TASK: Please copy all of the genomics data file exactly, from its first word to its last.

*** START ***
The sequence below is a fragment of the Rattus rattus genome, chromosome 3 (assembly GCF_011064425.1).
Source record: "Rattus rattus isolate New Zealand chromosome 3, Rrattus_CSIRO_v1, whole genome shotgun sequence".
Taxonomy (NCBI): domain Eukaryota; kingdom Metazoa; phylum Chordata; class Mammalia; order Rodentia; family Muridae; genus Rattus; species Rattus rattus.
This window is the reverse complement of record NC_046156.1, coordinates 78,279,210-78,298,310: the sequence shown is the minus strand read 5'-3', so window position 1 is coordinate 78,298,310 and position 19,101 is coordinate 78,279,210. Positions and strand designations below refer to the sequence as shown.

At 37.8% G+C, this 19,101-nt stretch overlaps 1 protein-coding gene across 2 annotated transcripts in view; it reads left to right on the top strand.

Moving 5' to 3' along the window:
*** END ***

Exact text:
The sequence below is a fragment of the Rattus rattus genome, chromosome 3 (assembly GCF_011064425.1).
Source record: "Rattus rattus isolate New Zealand chromosome 3, Rrattus_CSIRO_v1, whole genome shotgun sequence".
Taxonomy (NCBI): domain Eukaryota; kingdom Metazoa; phylum Chordata; class Mammalia; order Rodentia; family Muridae; genus Rattus; species Rattus rattus.
This window is the reverse complement of record NC_046156.1, coordinates 78,279,210-78,298,310: the sequence shown is the minus strand read 5'-3', so window position 1 is coordinate 78,298,310 and position 19,101 is coordinate 78,279,210. Positions and strand designations below refer to the sequence as shown.

At 37.8% G+C, this 19,101-nt stretch overlaps 1 protein-coding gene across 2 annotated transcripts in view; it reads left to right on the top strand.

Moving 5' to 3' along the window: